High-Pitch Electrocardiogram-Triggered Computed Tomography of the Chest: Initial Results


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Abstract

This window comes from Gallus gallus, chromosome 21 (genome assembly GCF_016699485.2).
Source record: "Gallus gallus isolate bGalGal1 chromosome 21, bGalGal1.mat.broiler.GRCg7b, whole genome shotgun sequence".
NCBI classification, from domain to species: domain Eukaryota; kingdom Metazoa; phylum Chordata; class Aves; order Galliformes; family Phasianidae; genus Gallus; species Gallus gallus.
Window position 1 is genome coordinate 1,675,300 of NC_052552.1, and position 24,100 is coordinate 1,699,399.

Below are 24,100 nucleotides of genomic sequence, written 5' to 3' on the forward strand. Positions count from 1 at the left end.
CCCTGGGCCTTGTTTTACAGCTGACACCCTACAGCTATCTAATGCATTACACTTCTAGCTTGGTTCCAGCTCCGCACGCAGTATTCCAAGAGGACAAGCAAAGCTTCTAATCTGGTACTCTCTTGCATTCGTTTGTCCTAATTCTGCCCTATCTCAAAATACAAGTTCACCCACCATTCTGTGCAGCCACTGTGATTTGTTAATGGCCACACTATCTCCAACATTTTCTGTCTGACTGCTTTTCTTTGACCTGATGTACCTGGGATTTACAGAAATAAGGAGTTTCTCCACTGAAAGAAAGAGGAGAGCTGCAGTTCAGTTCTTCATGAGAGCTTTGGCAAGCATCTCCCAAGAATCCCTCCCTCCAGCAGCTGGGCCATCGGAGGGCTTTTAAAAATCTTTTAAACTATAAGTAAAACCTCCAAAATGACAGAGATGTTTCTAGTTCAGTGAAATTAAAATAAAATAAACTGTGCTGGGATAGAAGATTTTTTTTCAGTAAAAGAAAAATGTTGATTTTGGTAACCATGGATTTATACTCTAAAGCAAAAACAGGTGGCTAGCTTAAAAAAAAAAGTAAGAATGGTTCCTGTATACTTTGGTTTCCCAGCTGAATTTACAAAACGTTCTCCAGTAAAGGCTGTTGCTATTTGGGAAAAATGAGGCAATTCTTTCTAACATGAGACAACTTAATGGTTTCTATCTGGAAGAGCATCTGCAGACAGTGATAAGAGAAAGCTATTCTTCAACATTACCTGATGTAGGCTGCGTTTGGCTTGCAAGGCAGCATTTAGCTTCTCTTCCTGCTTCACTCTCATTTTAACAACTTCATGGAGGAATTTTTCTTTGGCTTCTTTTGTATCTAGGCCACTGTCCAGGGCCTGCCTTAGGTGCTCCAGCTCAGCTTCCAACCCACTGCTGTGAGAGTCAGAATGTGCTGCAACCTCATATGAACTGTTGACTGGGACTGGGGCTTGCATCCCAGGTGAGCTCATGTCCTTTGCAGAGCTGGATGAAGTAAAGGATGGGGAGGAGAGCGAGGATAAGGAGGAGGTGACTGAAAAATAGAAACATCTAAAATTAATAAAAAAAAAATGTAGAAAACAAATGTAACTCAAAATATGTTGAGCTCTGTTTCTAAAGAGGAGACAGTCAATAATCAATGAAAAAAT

Objectives:Chest pain is one of the most frequent symptoms in the emergency department. A variety of different diseases, some of them acutely life threatening, can be the underlying cause. Electrocardiogram (ECG)-gated computed tomography angiography of the thorax has been proposed as a cost and time effective imaging technique for these patients. We describe a new high-pitch scan mode, which has been developed specifically for low-dose ECG-triggered computed tomography angiography using dual source computed tomography (CT).Material and Methods:Twenty-four patients were examined with this technique on a second generation dual source CT system. The scan mode uses a pitch of 3.2 to acquire a spiral CT data set of the complete thorax in less than 1 second with a temporal resolution of 75 ms (scan parameters: 128 × 0.6 mm collimation, 0.28 seconds gantry rotation time, 370 mAs at 100 kV [15 patients] and 320 mAs at 120 kV [9 patients], reconstructed slice thickness 0.6 mm, increment 0.4 mm). Data acquisition was prospectively triggered at 50% to 60% of the RR interval to cover the range over the heart in diastole. A triple phase contrast injection protocol (total volume: 80 mL) was used to optimize enhancement of the pulmonary and systemic arterial vessels. Image quality was evaluated using a 4-point scale (1 = absence of motion artifacts; 2 = slight motion artifacts, fully evaluable; 3 = motion artifacts, but evaluable; 4 = unevaluable) on a per-segment basis.Results:The patients had an average heart rate of 68 ± 15 bpm (range: 43–111 bpm) during data acquisition. Motion artifact free visualization of the aorta and pulmonary vessels was possible in each case, of 344 coronary artery segments, 242 (70%) had an image quality score of 1, 60 segments (17%) a score of 2, 28 segments (8%) a score of 3, and 14 segments (4%) were rated as “unevaluable.” In 17 patients (10 patients with a heart rate ≤60 bpm) all segments were evaluable. The average dose length product was 113 ± 11 mGy × cm per scan (mean effective dose 1.6 ± 0.2 mSv) at 100 kV and 229 ± 31 mGy × cm per scan (mean effective dose 3.2 ± 0.4 mSv) at 120 kV.Conclusion:Our initial results indicate that this high-pitch scan mode allows motion artifact free and accurate visualization of the thoracic vessels, and diagnostic image quality of the coronary arteries in patients with low and stable heart rates at a very low radiation exposure.

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